It has nothing to do with being a woman. Notice I did not use the term “Mother.” I used the term “Parent.” Insofar as it comes to our son, my husband and I are on equal footing as parents. We both consider this to be the most important role in our lives. Were he to say as much in mixed company, I doubt anyone would bat an eye. In fact, he’d probably be praised to the heavens for his ability to step up to the task of parenthood, blah blah blah.

Why is this? I could delve deeper into the politics of men and women and parental gender roles, but we all know how it goes. We all know how society works, and how deep it runs. The misogyny when it comes to parenthood is still alive and well. It is still a rare occasion that you see a man on the cover of a parenting magazine. Women still get custody of the children in a divorce 90% of the time. Everywhere you go you hear, “Children should be with their mother.” When a father steps up to the plate, he’s lauded as a hero because apparently that is not the norm for many people. When a woman chooses not to have children, it is assumed she’s either barren or incredibly selfish (see: Jennifer Aniston).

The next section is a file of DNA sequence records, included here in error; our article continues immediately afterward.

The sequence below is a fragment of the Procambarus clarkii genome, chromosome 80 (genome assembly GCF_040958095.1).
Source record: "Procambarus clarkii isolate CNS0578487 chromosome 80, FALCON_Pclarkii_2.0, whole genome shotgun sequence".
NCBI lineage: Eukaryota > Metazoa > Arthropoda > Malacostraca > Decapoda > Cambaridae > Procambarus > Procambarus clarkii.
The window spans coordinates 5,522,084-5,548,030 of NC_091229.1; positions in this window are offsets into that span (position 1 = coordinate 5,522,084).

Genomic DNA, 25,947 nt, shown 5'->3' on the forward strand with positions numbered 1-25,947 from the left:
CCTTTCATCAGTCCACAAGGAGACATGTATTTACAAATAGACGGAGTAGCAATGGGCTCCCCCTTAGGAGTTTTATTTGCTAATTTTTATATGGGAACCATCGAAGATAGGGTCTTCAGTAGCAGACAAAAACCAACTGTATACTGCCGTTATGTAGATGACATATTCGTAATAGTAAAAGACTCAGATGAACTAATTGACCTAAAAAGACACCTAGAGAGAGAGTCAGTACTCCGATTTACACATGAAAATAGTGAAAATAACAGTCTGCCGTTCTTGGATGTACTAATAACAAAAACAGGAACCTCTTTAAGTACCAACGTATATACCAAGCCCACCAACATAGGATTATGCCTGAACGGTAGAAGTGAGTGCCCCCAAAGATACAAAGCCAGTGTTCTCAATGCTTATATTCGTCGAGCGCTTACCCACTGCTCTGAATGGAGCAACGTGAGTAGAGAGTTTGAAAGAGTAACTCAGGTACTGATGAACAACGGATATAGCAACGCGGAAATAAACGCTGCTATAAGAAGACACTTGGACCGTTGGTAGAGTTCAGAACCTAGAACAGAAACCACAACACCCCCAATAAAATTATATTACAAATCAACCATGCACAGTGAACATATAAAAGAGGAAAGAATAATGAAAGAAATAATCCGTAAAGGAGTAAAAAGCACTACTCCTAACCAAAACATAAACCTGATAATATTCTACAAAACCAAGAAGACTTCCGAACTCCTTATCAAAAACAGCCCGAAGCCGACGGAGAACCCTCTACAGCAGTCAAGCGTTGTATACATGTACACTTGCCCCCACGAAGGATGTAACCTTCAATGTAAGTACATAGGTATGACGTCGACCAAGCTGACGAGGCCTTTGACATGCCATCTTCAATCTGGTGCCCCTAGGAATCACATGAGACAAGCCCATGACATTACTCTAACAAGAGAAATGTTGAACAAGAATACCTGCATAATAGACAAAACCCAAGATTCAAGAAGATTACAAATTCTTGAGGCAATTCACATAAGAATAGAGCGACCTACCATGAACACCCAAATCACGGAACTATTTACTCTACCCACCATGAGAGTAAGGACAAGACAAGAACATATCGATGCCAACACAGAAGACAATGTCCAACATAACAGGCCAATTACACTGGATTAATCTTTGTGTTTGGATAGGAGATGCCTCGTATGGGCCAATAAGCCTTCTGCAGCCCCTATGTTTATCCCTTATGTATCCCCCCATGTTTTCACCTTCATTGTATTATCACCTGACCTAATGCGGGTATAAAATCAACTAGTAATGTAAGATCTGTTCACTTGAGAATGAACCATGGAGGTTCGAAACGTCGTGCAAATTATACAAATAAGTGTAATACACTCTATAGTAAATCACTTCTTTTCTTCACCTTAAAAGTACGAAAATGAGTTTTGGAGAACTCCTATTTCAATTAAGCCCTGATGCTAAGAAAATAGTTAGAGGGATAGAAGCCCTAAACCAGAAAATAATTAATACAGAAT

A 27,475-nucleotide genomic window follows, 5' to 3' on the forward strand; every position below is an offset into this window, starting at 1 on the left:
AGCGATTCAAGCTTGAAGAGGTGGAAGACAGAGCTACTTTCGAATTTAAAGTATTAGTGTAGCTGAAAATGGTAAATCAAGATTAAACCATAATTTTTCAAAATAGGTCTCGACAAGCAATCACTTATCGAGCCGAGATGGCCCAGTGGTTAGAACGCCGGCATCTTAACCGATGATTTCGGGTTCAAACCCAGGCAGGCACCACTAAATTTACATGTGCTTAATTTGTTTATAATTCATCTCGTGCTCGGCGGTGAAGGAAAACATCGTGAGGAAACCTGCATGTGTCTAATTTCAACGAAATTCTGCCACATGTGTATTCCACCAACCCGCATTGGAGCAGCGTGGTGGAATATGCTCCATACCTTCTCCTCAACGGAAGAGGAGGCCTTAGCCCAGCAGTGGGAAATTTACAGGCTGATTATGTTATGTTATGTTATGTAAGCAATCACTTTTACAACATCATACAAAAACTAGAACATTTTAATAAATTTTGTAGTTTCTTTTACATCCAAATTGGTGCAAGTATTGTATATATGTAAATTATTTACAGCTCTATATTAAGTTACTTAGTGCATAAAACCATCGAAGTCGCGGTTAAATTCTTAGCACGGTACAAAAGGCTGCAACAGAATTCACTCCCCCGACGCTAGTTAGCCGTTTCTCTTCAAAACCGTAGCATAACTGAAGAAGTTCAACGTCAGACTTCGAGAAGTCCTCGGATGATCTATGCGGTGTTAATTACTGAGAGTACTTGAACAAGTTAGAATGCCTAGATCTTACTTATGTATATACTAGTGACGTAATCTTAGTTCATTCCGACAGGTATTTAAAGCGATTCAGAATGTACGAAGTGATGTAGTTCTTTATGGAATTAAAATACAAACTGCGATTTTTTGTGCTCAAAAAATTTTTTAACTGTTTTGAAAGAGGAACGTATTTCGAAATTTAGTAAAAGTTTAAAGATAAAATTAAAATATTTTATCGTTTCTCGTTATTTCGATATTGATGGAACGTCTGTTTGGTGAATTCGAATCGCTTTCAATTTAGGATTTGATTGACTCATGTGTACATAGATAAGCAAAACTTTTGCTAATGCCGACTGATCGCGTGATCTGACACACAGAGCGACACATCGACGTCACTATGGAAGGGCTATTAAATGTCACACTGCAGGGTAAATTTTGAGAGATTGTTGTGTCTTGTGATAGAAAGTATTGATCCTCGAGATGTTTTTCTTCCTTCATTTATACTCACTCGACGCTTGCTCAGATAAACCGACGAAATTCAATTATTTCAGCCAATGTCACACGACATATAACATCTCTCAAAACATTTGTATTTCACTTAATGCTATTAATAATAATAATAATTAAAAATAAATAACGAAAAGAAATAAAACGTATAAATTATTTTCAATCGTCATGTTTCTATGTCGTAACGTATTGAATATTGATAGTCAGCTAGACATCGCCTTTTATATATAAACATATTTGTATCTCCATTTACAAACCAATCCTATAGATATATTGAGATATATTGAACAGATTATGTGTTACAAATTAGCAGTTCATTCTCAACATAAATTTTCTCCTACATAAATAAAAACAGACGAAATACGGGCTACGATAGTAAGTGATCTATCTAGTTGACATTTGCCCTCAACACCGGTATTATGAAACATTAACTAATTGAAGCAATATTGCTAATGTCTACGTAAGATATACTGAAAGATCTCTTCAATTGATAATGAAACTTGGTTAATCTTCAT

I get it. Women are expected to drop their lives to become parents, to sacrifice everything for their children, to be babymaking machines without much concern for anything else. Anything less, and we’re not “real women.”It’s completely understandable that my fellow ladies would rebel against that tired, hurtful stereotype. For some, motherhood isn’t a desirable goal. Everybody is different; not everyone wants to take that path in life.